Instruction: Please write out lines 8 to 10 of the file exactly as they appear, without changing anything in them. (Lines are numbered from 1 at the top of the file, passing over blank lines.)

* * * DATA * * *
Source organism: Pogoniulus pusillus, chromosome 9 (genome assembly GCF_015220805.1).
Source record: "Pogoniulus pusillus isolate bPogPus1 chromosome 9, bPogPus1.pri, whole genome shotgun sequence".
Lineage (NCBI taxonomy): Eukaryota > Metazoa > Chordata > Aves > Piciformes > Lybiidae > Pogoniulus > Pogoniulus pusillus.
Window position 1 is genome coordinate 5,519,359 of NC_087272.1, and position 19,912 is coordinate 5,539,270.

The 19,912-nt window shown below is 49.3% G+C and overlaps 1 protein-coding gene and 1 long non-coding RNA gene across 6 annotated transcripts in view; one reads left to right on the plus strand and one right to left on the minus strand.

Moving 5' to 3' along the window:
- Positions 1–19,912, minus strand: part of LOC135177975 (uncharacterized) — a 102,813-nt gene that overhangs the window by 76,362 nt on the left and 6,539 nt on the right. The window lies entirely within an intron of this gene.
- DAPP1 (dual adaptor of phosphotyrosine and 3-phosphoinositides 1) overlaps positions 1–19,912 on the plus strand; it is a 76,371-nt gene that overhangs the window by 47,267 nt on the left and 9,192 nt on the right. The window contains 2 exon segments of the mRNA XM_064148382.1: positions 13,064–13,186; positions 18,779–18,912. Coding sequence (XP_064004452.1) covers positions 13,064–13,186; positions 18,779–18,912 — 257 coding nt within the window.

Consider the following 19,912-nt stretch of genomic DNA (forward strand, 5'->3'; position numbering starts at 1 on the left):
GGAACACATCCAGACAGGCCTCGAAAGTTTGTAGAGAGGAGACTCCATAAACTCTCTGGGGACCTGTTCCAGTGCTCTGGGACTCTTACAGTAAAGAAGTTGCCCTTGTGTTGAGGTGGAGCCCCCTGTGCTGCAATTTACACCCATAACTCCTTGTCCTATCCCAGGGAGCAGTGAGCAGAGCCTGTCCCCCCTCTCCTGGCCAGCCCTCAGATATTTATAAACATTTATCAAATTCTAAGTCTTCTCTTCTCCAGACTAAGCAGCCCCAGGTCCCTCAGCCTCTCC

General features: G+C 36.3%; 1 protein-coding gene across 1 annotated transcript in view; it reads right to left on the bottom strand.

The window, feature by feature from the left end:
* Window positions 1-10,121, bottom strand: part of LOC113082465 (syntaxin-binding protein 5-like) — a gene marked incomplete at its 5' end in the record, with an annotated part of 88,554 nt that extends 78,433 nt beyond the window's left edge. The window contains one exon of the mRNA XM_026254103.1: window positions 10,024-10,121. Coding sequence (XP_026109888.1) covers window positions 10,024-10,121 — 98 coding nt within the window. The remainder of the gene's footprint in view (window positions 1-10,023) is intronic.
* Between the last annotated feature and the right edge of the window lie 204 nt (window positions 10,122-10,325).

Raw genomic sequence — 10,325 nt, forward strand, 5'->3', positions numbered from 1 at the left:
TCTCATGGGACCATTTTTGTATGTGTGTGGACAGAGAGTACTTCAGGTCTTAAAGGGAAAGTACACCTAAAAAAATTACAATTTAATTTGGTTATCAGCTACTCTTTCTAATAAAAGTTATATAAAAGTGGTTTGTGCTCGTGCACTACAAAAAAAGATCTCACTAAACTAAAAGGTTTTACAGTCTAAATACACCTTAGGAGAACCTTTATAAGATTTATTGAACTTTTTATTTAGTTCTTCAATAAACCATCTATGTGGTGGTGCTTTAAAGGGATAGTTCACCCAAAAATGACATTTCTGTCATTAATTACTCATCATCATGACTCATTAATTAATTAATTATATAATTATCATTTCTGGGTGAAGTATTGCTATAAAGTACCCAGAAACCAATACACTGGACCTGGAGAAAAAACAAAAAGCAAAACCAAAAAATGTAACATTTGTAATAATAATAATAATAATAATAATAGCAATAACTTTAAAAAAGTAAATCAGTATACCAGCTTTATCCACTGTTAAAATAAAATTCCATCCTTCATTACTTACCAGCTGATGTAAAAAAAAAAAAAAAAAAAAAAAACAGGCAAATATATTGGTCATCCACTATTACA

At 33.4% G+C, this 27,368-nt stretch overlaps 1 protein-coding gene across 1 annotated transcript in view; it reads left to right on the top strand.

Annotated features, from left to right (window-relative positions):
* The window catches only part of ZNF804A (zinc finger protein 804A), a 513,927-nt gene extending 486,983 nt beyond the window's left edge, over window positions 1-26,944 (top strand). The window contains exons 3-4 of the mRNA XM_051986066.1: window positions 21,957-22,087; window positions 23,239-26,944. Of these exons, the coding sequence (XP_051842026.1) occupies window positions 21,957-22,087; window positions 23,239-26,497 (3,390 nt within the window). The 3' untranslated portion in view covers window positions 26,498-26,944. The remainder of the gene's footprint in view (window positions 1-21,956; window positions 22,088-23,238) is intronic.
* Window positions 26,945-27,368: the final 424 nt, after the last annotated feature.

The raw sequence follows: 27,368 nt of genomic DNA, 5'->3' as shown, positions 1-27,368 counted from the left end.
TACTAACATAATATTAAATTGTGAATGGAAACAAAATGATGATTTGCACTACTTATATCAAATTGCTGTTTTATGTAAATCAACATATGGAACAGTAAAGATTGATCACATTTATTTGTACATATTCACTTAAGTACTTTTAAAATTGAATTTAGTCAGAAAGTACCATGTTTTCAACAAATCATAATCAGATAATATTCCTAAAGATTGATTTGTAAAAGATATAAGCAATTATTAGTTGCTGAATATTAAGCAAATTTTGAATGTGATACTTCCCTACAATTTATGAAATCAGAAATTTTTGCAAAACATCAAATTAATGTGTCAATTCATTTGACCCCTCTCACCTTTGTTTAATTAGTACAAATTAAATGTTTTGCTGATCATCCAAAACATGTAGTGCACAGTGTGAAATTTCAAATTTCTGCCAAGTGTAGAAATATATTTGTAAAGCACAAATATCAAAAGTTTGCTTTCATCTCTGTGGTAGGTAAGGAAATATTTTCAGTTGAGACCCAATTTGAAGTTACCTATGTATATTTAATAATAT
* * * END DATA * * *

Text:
- DAPP1 (dual adaptor of phosphotyrosine and 3-phosphoinositides 1) overlaps positions 1–19,912 on the plus strand; it is a 76,371-nt gene that overhangs the window by 47,267 nt on the left and 9,192 nt on the right. The window contains 2 exon segments of the mRNA XM_064148382.1: positions 13,064–13,186; positions 18,779–18,912. Coding sequence (XP_064004452.1) covers positions 13,064–13,186; positions 18,779–18,912 — 257 coding nt within the window.

Consider the following 19,912-nt stretch of genomic DNA (forward strand, 5'->3'; position numbering starts at 1 on the left):
GGAACACATCCAGACAGGCCTCGAAAGTTTGTAGAGAGGAGACTCCATAAACTCTCTGGGGACCTGTTCCAGTGCTCTGGGACTCTTACAGTAAAGAAGTTGCCCTTGTGTTGAGGTGGAGCCCCCTGTGCTGCAATTTACACCCATAACTCCTTGTCCTATCCCAGGGAGCAGTGAGCAGAGCCTGTCCCCCCTCTCCTGGCCAGCCCTCAGATATTTATAAACATTTATCAAATTCTAAGTCTTCTCTTCTCCAGACTAAGCAGCCCCAGGTCCCTCAGCCTCTCC